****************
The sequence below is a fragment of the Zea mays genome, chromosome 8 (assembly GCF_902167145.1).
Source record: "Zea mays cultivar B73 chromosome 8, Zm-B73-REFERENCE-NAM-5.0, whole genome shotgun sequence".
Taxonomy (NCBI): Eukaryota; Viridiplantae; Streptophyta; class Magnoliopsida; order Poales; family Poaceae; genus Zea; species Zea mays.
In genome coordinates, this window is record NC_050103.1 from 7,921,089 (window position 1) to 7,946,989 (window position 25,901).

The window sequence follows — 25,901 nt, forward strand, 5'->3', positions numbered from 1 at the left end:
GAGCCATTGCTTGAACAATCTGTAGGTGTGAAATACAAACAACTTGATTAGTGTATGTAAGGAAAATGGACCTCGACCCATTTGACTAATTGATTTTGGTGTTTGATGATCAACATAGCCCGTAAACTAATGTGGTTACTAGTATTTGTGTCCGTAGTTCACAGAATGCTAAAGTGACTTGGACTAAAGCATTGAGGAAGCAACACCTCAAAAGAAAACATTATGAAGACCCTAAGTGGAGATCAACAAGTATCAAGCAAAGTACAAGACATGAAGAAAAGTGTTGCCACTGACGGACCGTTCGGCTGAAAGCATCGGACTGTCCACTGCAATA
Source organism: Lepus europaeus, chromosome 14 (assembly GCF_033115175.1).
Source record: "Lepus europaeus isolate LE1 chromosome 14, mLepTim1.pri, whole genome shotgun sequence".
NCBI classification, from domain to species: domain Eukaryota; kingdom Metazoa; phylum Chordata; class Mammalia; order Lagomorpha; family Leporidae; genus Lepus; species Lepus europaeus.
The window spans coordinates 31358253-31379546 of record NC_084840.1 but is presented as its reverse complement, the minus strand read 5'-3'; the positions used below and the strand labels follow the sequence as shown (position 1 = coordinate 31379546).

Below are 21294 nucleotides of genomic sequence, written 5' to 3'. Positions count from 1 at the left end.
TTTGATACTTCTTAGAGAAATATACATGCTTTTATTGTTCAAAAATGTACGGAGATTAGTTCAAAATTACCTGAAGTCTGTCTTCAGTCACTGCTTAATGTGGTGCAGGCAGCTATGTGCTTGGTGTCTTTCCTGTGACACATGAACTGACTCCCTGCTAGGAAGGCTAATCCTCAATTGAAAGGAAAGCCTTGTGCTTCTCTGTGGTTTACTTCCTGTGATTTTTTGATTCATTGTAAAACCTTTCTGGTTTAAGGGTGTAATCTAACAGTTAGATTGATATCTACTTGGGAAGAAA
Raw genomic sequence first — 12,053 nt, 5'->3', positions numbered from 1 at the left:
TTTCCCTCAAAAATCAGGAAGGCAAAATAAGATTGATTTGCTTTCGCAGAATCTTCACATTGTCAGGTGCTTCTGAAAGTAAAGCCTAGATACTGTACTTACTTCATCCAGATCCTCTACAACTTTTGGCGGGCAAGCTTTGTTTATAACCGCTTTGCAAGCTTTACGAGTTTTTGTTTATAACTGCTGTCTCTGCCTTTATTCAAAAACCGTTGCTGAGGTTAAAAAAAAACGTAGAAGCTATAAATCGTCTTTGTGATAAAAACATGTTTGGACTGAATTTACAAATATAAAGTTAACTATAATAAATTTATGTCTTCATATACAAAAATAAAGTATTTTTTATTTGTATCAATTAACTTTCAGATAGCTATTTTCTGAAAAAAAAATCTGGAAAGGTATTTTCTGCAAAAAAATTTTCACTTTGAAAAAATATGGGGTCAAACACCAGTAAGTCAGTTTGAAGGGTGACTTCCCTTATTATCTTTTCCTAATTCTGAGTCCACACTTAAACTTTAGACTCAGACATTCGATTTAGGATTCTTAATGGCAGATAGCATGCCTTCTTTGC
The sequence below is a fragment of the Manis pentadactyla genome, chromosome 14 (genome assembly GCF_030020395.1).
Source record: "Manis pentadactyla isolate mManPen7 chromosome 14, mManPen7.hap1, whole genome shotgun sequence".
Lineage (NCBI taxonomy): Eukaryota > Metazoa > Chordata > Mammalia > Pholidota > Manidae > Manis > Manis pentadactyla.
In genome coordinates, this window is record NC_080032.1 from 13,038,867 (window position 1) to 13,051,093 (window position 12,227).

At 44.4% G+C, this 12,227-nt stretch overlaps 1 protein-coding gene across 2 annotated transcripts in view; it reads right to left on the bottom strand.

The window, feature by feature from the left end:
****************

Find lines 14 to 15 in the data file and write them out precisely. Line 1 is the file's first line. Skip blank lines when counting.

TTTCCCTCAAAAATCAGGAAGGCAAAATAAGATTGATTTGCTTTCGCAGAATCTTCACATTGTCAGGTGCTTCTGAAAGTAAAGCCTAGATACTGTACTTACTTCATCCAGATCCTCTACAACTTTTGGCGGGCAAGCTTTGTTTATAACCGCTTTGCAAGCTTTACGAGTTTTTGTTTATAACTGCTGTCTCTGCCTTTATTCAAAAACCGTTGCTGAGGTTAAAAAAAAACGTAGAAGCTATAAATCGTCTTTGTGATAAAAACATGTTTGGACTGAATTTACAAATATAAAGTTAACTATAATAAATTTATGTCTTCATATACAAAAATAAAGTATTTTTTATTTGTATCAATTAACTTTCAGATAGCTATTTTCTGAAAAAAAAATCTGGAAAGGTATTTTCTGCAAAAAAATTTTCACTTTGAAAAAATATGGGGTCAAACACCAGTAAGTCAGTTTGAAGGGTGACTTCCCTTATTATCTTTTCCTAATTCTGAGTCCACACTTAAACTTTAGACTCAGACATTCGATTTAGGATTCTTAATGGCAGATAGCATGCCTTCTTTGC
The sequence below is a fragment of the Manis pentadactyla genome, chromosome 14 (genome assembly GCF_030020395.1).